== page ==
In conversation with Merchant & mills
Last month I had the pleasure of speaking with one of my favourite sewing brands Merchant and Mills, about sewing, inspiration and daily life. I hope you enjoy this special glimpse behind the scenes of Nadinoo.
IN CONVERSATION WITH NADINOO
How did Nadinoo come to be, what is your background?
I set up Nadinoo in early 2009 as a way to get back to the hands on process of designing, pattern cutting and stitching a garment. I had just left my Apparel design job designing performance wear for Puma in Germany and desperately needed a change. The industry after the recession began to feel very strained with plenty of redundancies and much more profit focused than earlier in my career. I knew I needed a way out so I could be creative again and expand on the skills honed at university, which I was no longer putting to use. And so I started up Nadinoo in my attic studio with a final pay packet and the decision to keep things small with low overheads, allowing business to grow organically with the demand. Designs were simple and playful, stitched in Liberty’s classic cotton prints which most people already knew and adored. This simple formula of up beat handmade designs was very well received and bloggers were generous with their love and support. The style and fabrics have evolved and grown up with me in the years since, but the philosophy and ethos is very much the same. I am still a part of every process and feel fortunate I have been able to continue doing what I love all these years on.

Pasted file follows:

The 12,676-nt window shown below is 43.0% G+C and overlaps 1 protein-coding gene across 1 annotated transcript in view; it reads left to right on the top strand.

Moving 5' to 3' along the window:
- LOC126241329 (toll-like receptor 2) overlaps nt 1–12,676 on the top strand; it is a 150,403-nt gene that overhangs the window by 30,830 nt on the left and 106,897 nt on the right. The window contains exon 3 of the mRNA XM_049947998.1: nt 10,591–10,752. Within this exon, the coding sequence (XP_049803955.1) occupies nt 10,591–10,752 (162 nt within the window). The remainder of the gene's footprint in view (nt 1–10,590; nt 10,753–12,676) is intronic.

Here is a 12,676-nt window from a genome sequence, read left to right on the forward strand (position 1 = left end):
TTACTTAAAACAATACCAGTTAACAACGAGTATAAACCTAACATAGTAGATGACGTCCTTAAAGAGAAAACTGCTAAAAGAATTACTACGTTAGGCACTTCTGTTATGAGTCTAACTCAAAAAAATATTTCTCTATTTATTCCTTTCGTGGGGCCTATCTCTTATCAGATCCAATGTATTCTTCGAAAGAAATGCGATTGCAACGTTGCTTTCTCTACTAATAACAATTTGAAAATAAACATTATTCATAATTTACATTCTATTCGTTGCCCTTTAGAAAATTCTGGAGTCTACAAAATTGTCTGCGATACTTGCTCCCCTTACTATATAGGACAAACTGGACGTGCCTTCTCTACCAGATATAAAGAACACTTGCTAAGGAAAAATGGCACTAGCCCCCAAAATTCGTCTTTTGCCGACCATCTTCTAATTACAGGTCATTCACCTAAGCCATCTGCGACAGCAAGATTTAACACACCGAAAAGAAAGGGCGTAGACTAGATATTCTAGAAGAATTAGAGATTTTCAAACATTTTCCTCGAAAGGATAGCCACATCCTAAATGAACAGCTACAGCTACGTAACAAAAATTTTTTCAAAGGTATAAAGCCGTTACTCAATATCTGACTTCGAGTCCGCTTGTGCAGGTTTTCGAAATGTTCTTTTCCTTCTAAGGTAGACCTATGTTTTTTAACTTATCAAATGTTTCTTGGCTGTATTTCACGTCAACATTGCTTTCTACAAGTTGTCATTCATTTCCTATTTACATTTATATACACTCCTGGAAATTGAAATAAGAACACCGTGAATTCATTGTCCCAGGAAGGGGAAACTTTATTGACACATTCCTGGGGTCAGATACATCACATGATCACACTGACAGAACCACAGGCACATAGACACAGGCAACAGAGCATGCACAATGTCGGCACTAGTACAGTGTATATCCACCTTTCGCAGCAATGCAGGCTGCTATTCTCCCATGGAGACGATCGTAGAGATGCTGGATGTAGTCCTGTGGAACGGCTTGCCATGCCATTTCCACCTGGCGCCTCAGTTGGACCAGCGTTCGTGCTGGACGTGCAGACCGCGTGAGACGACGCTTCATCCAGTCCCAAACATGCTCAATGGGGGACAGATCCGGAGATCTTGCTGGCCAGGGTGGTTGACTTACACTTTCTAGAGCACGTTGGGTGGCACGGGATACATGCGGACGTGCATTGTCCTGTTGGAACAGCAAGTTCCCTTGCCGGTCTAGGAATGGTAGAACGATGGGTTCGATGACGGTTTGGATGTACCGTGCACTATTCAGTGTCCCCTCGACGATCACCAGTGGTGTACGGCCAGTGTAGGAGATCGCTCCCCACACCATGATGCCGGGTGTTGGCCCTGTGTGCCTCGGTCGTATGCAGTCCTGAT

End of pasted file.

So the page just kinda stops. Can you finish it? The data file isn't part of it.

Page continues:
How does a collection start, where do you draw your inspirations from?